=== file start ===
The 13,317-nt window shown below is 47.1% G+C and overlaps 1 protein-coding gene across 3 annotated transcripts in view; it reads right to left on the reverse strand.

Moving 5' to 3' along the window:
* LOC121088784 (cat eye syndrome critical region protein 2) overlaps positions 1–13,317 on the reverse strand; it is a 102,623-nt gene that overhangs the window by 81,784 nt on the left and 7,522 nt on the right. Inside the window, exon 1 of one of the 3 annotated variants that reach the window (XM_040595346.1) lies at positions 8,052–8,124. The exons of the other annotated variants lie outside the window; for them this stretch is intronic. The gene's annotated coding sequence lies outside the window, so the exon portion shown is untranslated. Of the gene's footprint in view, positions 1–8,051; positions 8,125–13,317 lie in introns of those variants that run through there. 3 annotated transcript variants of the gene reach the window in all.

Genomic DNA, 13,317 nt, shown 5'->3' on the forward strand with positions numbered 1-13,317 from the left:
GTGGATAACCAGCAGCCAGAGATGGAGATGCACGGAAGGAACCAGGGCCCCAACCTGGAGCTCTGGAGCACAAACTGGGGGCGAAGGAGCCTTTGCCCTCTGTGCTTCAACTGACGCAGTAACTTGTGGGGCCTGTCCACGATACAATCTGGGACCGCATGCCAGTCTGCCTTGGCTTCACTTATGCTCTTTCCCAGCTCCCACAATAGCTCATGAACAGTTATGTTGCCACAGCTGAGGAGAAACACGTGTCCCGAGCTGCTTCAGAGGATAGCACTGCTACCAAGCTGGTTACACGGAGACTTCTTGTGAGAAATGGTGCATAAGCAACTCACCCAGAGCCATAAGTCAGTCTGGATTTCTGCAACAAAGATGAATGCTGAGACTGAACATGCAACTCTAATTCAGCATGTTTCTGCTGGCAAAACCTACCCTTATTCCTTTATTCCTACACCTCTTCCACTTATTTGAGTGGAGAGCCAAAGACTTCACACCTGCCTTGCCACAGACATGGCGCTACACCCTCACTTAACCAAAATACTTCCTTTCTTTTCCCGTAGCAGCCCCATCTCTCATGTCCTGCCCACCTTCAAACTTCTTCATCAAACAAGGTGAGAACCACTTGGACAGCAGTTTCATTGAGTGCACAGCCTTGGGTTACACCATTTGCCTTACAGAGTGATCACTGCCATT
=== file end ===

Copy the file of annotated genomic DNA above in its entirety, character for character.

The 13,317-nt window shown below is 47.1% G+C and overlaps 1 protein-coding gene across 3 annotated transcripts in view; it reads right to left on the reverse strand.

Moving 5' to 3' along the window:
* LOC121088784 (cat eye syndrome critical region protein 2) overlaps positions 1–13,317 on the reverse strand; it is a 102,623-nt gene that overhangs the window by 81,784 nt on the left and 7,522 nt on the right. Inside the window, exon 1 of one of the 3 annotated variants that reach the window (XM_040595346.1) lies at positions 8,052–8,124. The exons of the other annotated variants lie outside the window; for them this stretch is intronic. The gene's annotated coding sequence lies outside the window, so the exon portion shown is untranslated. Of the gene's footprint in view, positions 1–8,051; positions 8,125–13,317 lie in introns of those variants that run through there. 3 annotated transcript variants of the gene reach the window in all.

Genomic DNA, 13,317 nt, shown 5'->3' on the forward strand with positions numbered 1-13,317 from the left:
GTGGATAACCAGCAGCCAGAGATGGAGATGCACGGAAGGAACCAGGGCCCCAACCTGGAGCTCTGGAGCACAAACTGGGGGCGAAGGAGCCTTTGCCCTCTGTGCTTCAACTGACGCAGTAACTTGTGGGGCCTGTCCACGATACAATCTGGGACCGCATGCCAGTCTGCCTTGGCTTCACTTATGCTCTTTCCCAGCTCCCACAATAGCTCATGAACAGTTATGTTGCCACAGCTGAGGAGAAACACGTGTCCCGAGCTGCTTCAGAGGATAGCACTGCTACCAAGCTGGTTACACGGAGACTTCTTGTGAGAAATGGTGCATAAGCAACTCACCCAGAGCCATAAGTCAGTCTGGATTTCTGCAACAAAGATGAATGCTGAGACTGAACATGCAACTCTAATTCAGCATGTTTCTGCTGGCAAAACCTACCCTTATTCCTTTATTCCTACACCTCTTCCACTTATTTGAGTGGAGAGCCAAAGACTTCACACCTGCCTTGCCACAGACATGGCGCTACACCCTCACTTAACCAAAATACTTCCTTTCTTTTCCCGTAGCAGCCCCATCTCTCATGTCCTGCCCACCTTCAAACTTCTTCATCAAACAAGGTGAGAACCACTTGGACAGCAGTTTCATTGAGTGCACAGCCTTGGGTTACACCATTTGCCTTACAGAGTGATCACTGCCATT